F-35 CAN Dogfight Says Norwegian Test Pilot

Norway’s first F-35 pilot is the latest to step out and speak favorably on the oft-derided stealth fighter jet, this time in a post on Kampflybloggen (The Combat Aircraft Blog), maintained by the Norwegian Ministry of Defence. Major Morten Hanche, callsign “Dolby”, isn’t just your run-of-the-mill fighter pilot, however. A graduate of the US Navy’s Test Pilot School (USNTPS) at NAS Pax River, with over 2,200 hours in an F-16 Fighting Falcon (the current backbone of the RNoAF’s fighter force), Hanche now flies and instructs on the F-35A Lightning II as part of the 62nd Fighter Squadron, based out of Luke AFB, AZ.

A supposedly damning report, leaked to the media in mid-2015, saw a scathing review of the F-35’s performance in air-to-air combat versus a “two-bag” F-16 (i.e. a Viper loaded with two drop tanks). The unnamed test pilot stated, among other things, that the F-35 “was at a distinct energy disadvantage”, losing out to the F-16 in basic fighter maneuvers (BFM), thereby giving ammunition to the F-35 program’s most vocal critics… which is virtually the entire media these days. But Hanche, himself a test (and now instructor) pilot in the program, begs to differ.

Major Marten “Dolby” Hanche, Royal Norwegian Air Force.

Having flown a number of mock dogfight-type sorties in F-35As, Hanche focuses on what happens when the fighter is hypothetically engaged in such a situation outside the training envelope. As a test pilot with significant experience in the F-16, he uses the older fighter as his point of reference to discuss what he has learned with the newer 5th generation multirole fighter, and what he knows the F-35 is capable of doing. His conclusion is that  the F-35 allowed him “to be more forward and aggressive than [he] could ever be in an F-16.”

Shocked yet?

You shouldn’t be.

Hanche has previously written on Kampflybloggen about the likelihood of F-35s being engaged at closer ranges, and how the aircraft’s advanced sensor suite and radar diminishes the probability of this occurring. However, when an enemy fighter manages to get closer to the F-35 than its pilot would prefer, is the aircraft, for all intents and purposes, a flying duck? Hanche unequivocally says “no!”

In “typical” training exercises, which see the fighters close and engage at a range of anywhere between one to three kilometers, the pilots of said fighters are to use any means necessary to “kill” their opponents, including deploying missiles or using their onboard cannons. In such a real-life simulation, the F-35 allows Hanche greater control authority than the F-16 does, thanks to the F-35’s higher Angle of Attack (AOA). He can thus deploy his weaponry earlier in the fight than he would be able to with the F-16, which itself is still a very highly-maneuverable fighter. This effect doubles up, when it also forces his opponent to react defensively,  bleeding off energy quickly and allowing him to keep his nose pointed at the bandit (hostile fighter). The incredibly powerful Pratt & Whitney F135 turbofan allows him to regain that energy very quickly, as the need arises.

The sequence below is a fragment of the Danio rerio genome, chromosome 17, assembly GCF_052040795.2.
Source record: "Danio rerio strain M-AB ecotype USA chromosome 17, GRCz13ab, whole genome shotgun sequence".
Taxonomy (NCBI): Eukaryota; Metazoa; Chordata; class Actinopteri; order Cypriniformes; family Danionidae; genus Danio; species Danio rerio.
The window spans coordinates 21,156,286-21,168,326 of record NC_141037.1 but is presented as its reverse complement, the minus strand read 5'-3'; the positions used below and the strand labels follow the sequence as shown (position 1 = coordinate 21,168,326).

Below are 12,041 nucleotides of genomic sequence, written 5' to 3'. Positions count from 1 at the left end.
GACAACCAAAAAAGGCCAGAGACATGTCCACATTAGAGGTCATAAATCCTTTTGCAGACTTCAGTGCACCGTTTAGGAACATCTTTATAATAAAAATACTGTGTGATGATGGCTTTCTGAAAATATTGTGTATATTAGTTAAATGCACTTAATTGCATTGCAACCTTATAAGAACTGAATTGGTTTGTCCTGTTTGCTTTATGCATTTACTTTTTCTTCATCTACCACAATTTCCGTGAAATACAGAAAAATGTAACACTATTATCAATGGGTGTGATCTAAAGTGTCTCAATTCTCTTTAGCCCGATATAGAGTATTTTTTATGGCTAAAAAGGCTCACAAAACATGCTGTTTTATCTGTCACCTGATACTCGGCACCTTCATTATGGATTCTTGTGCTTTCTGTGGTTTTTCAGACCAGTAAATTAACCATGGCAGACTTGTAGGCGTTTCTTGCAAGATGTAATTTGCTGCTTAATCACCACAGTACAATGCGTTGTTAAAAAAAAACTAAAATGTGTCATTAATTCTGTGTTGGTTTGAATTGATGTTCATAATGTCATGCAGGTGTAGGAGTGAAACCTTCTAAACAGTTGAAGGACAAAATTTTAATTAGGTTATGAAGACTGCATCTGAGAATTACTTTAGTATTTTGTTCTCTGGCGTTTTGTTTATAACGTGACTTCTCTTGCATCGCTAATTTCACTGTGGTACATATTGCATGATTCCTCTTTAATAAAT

“Classic maneuvering towards the control position with an F-16 (blue arrow); the offensive aircraft moves to reduce the difference in angle, and to end up behind its opponent.” -Hanche
“The offensive (blue arrow) chooses a too aggressive approach, and ends up being neutralized by its opponent.” -Hanche
“Maneuvering towards the control position with an F-35 (blue arrow) the offensive party can allow a greater difference in angle (more on the side than behind, and still remain established in the control position.” -Hanche

When the F-35 is confronted and forced into a defensive situation, Hanche says that he is perfectly capable (due to the F-35’s aerodynamics) of slowing down and maneuvering enough to reverse the roles between attacking and defending in his favor. Using higher angles of attack than the F-16 is able to achieve, the F-35 can turn the tables around and force its attacker into reacting defensively.

Hanche notes that the F-35 is a vastly different aircraft than the 4th generation F-16, which it is designed to replace. It does indeed come with its own set of issues, including reduced cockpit visibility, which can be problematic during BFM. However, Hanche has managed to mitigate the blind spots caused by the ejection seat headrest simply by leaning forward and sideways before turning his head, allowing him to see behind the seat. The F-16 still has greater cockpit visibility, but all is not lost with the F-35.

I would emphasize the term “multirole” after experiencing this jet in many roles, and now also in a dogfight. The F-35 has a real bite! Those in doubt will be surprised when they finally meet this «bomber”.

-Maj. Morten “Dolby” Hanche, RNoAF

At the end of the day, the F-35 program does have major shortcomings, especially with cost overruns and delays. While it makes sense to pay attention to those issues, especially considering the hypothetical $1.5 trillion USD lifetime cost (over a +50 year lifetime), it’s also necessary that we take note of what the F-35 can do that current generation aircraft can’t, just to keep the debate fair and balanced. As far as Hanche and most other pilots in the F-35 program feel, given their experience in the fighter, it’ll be more than capable of handling whatever is thrown at it once it reaches active service with the air forces of the countries who are slated to procure it.


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